At C2E2 you’ll be on stage with Brian Michael Bendis, who wrote for Marvel at the same time as you and has now left as well. What are you looking forward to about that?
Brian and I pretty much ran the Ultimate line ourselves. He did Spider-Man and Fantastic Four, I did X-Men and Ultimates. It’s funny to look back on now, but I had been begging them to relaunch the Avengers. Marvel had no interest in bringing the Avengers into the Ultimate line; they said those characters are dead and no studio was interested in them. I was always a really big Avengers fan. I got some credibility from doing Ultimate X-Men; that was the No. 1 book when it launched. So they said, would you want to do Ultimate Wolverine? I said no, no, I’d love to do Avengers. They won’t even let me call it the “Avengers” because they thought Avengers was such a dead franchise that I had to call it “Ultimates” instead. It’s crazy to think now that Avengers was such a diminished name in the industry, and Marvel had no faith in at all. But what was great was they let me do whatever I wanted because they expected nothing from it.
Brian and I talk all the time over email, but it’ll be great to see him in person again. It’ll be funny because we were both 29 or something when we started doing this, and now we have six or seven kids between us.
What are you looking forward to about returning to American comic conventions?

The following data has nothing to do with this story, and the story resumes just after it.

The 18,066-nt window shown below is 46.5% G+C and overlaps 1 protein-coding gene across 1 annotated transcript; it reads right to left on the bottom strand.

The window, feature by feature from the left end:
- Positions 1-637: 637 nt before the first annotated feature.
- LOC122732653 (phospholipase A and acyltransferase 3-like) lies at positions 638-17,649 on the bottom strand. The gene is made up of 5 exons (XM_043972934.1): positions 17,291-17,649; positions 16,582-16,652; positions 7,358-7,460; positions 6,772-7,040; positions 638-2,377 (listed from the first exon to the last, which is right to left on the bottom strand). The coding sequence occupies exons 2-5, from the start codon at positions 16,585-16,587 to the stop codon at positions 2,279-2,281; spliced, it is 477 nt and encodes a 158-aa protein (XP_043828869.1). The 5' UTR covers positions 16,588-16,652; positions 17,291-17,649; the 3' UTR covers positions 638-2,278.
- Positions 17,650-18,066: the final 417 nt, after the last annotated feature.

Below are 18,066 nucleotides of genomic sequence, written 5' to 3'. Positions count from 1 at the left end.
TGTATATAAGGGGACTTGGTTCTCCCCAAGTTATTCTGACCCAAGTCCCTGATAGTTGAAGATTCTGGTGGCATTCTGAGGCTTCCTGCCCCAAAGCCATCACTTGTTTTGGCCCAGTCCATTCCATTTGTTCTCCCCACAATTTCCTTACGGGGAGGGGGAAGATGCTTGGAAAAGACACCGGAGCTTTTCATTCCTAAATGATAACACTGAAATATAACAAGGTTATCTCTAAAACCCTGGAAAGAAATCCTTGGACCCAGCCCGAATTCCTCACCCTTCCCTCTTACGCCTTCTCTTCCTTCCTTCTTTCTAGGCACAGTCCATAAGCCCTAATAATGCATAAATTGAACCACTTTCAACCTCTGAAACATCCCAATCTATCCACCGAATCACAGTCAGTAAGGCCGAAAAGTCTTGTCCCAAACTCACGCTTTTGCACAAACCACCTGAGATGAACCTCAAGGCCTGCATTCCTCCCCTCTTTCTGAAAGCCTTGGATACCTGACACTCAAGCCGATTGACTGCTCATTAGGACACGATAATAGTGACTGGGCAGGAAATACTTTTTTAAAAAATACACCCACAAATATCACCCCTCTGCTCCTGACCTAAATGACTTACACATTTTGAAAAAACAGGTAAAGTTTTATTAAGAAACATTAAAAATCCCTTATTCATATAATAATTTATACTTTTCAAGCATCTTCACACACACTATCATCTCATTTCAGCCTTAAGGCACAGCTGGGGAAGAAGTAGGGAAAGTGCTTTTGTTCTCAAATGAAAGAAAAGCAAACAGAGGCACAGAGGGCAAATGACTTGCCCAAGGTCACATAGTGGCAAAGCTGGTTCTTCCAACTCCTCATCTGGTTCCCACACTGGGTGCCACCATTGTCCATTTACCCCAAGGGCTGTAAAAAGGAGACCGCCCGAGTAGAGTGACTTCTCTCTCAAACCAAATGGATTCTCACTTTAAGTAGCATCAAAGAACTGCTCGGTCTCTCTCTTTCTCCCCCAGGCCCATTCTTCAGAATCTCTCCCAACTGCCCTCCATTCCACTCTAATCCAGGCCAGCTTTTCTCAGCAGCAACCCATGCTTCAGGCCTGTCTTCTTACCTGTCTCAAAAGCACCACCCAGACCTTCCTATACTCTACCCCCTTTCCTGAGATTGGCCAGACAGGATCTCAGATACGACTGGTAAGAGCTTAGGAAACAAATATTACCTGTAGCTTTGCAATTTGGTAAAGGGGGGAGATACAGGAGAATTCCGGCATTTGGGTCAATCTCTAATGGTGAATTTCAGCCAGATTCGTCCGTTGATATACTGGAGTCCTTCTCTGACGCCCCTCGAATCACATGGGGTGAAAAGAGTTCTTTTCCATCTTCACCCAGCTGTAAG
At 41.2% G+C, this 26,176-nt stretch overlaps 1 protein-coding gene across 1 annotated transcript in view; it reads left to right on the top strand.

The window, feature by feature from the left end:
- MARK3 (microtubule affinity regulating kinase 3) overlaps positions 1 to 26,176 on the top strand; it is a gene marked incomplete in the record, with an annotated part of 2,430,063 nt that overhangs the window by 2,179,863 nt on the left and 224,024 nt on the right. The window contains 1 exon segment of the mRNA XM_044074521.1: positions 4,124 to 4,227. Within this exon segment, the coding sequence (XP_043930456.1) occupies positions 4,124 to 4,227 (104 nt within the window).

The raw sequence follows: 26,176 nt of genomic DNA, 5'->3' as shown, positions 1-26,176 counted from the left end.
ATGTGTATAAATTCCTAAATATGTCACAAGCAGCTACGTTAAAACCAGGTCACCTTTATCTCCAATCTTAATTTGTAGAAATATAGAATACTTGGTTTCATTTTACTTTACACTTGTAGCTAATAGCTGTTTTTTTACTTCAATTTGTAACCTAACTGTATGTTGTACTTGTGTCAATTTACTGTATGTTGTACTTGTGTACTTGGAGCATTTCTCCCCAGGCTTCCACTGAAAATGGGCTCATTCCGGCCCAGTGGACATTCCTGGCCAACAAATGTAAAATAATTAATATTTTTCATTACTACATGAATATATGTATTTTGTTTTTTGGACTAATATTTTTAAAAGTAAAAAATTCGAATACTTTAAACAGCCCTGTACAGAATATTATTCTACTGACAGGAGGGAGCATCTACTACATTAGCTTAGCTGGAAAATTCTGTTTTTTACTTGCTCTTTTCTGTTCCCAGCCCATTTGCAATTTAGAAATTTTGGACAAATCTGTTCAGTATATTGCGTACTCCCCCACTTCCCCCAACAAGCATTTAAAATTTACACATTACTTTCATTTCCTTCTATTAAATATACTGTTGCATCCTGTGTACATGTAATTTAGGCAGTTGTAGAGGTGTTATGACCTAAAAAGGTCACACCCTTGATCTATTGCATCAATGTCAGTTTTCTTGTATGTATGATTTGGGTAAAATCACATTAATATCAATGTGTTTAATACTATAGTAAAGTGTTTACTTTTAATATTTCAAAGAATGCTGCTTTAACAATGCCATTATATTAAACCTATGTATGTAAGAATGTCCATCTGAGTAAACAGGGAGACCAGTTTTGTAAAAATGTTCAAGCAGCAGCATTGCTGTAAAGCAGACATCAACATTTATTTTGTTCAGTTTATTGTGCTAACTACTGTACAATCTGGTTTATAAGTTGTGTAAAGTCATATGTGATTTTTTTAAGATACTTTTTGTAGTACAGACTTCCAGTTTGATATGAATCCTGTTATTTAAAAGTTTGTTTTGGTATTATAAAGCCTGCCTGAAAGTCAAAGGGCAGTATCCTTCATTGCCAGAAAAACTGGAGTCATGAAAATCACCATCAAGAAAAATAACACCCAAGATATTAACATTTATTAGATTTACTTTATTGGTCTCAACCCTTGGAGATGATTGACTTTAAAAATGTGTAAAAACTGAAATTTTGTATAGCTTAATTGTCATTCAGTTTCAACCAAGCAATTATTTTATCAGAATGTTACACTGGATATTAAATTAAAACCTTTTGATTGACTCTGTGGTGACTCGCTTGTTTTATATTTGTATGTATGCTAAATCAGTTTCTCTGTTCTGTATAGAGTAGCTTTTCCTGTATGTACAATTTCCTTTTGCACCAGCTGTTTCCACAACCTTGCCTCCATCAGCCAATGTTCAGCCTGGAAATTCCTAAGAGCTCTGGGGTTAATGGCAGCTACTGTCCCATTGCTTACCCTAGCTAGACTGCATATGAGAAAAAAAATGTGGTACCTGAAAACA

I love conventions. What’s crazy is you’re surrounded by thousands of people who are into the same thing you’re into. It’s like a secret brotherhood almost, the comics scene. You’ve got men and women from all across the globe who are all obsessed with the same things you’re obsessed with. There’s a fantastic energy. I’ve never gone to a convention and not had a good time. It’s nice going online; I love social media and interacting with readers that way, but to actually see everybody in one room and seeing everybody dressed up as characters and everything, it’s fantastic. If you think about it, writing is a solitary job. Go to meetings, but most of the time you’re sitting at a computer in a room on your own, or else you’re not doing your job. It’s actually lovely remembering these are the people actually reading this; it’s not just a deadline. The idea of someone waiting three hours to get an autograph is the ultimate compliment, or to see somebody walking up to you dressed as Kick-Ass.